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Video transcript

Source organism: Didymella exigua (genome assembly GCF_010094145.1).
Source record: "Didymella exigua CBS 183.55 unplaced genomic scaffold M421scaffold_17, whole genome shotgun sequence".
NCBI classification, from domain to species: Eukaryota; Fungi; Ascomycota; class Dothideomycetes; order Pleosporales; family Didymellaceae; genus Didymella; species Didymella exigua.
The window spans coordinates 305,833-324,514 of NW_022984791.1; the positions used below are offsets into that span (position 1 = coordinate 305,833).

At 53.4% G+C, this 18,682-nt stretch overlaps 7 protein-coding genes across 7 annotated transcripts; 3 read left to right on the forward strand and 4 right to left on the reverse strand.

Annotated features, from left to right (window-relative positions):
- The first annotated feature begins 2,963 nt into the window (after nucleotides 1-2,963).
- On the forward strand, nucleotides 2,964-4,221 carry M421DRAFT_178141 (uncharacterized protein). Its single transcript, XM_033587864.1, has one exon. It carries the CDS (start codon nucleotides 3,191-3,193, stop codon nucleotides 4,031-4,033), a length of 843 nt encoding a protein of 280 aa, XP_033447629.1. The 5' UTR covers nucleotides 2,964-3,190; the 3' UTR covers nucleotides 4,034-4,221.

- [Voiceover] We're gonna talk about the equations that describe how a capacitor works, and then I'll give you an example of how these equations work. The basic equation of a capacitor, says that the charge, Q, on a capacitor, is equal to the capacitance value, times the voltage across the capacitor. Here's our capacitor over here. Let's say we have a voltage on it, of plus or minus V. We say it has a capacitance value of C. That's a property of this device here. C is equal to, just looking at the equation over there, C is equal to the ratio of the charge, stored in the capacitor, divided by the voltage of the capacitor. What we mean by stored charge is, if a current flows into this capacitor, it can leave some excess charge on the top. I'll just mark that with plus signs. There will be a corresponding set of minus charges, on the other plate of the capacitor. This collection of excess charge will be Q , and this down here will be Q-, and they're gonna be the same value. What we say here, is when the capacitor's in this state, we say it's storing this much charge. We'll just name one of these numbers here. They're gonna be the same, with opposite signs. That's what it means for a capacitor to store charge. What I want to do now, is develop some sort of expression that relates the current through a capacitor, to the voltage. We want to develop an IV characteristic, so this will correspond, sort of like, Ohm's Law for a capacitor. What relates the current to the voltage. The way I'm gonna do that, is to exercise this equation, by causing some changes. In particular, we'll change the voltage on this capacitor, and we'll see what happens over here. When we say we're gonna change a voltage, that means we're gonna create something, a condition of DV, DT. A change in voltage per change in time. I can do that by taking the derivative of both sides of this equation here. I've already done it for this side. Over here, what I'll have is DQ, DT. I took the derivative of both sides, just to be sure I treated both sides of the equation, the same. Let's look at this little expression right here. This is kind of interesting. This is change of charge, with change of time. That's equal to, that's what we mean by current. That is current. The symbol for current is I. DQ, DT is current, essentially, by definition, we give it the symbol I, and that's gonna be equal to C DV, DT. This is an important equation. That's, basically, the IV relationship, between current and voltage, in a capacitor. What it tells us, that the current is actually proportional to, and the proportionality constant is C, the current's proportional to the rate of change of voltage. Not the voltage itself, but to the rate of change of voltage. Now, what I want to do is find a expression that expresses V, in terms of I. Here we have I, in terms of DV, DT. Let's figure out if we can express V, in terms of some expression containing I. The way I do that is, I need to eliminate this derivative here. I'm gonna do that by taking the integral of this side of the equation, and at the same time, I'll take the integral of the other side of the equation, to keep everything equal. What that looks like is, the integral of I... With respect to time, is equal to the integral of C DV, DT, with respect to time, DT. On this side, I have basically, I do something like this. I have the integral of DV. This looks like an anti-derivative. This is an integral, acting like an anti-derivative. What function has a derivative of DV? That would be just plain V. I can rewrite this side of the equation, constant C comes out of the expression, and we end up with V, on this side. Just plain V. That equals the integral of I DT. We're part way through, we're developing what's gonna be called an integral form of the capacitor IV equation. What I need to look at next is, what are the bounds, on this integral? The bounds on this integral are basically minus time, equals minus infinity, to time equals sub-time T, which is sort of like the time now. That equals capacitance times voltage. Let me take this C, over on the other side, and actually, I'm gonna move V over here, onto the left. Then, I can write this, one over C. This is the normal looking version of this equation. I DT, minus infinity to time, T. Time, big T, is time right now. What this says, it says that the voltage on a capacitor has something to do with the summation, or the integral, of the current, over its entire life, all the way back to T equals minus infinity. This is not so convenient. What we're gonna do instead, is we're gonna pick a time. We'll pick a time called T equals zero, and we'll say that the voltage on the capacitor was equal to, let's say, V not, with some value. Then, what we'll do, is we're gonna change the limit on our integral here, from minus infinity, to time, T, equals zero. Then, we'll use the integral from, instead, zero to the time, we're interested in. That equation looks like this. We're just gonna change the limits on the integral. We have the integral now, but we have to actually account for all the time, before T equals zero. What we do there, is we just basically add V not. Whatever V not is, that's the starting point, at time equals zero, and then the integral takes us, from time zero until time now. This is the integral form of the capacitor equation. I want to actually make one more little change. This is the current at V, as a function of T. What we really want to write here, is we wanna write V of a little T. This is just stylistically, this is what we like this equation to look like. I want the limits on my integral, to be zero to t. Now, I need to sort of make a new replacement for this T that's inside here. I can call it something else. I can call it I of, I'll call it tau. This is basically just a little fake variable. D tau plus V not. This is, now, we finally have it, this is the integral form of the capacitor equation. We have the other form of the equation that goes with this, which was I equals C DV, DT. There's the two forms of the capacitor equation. Now, I want to do an example with this one here, just to see how it works, when we have a capacitor circuit.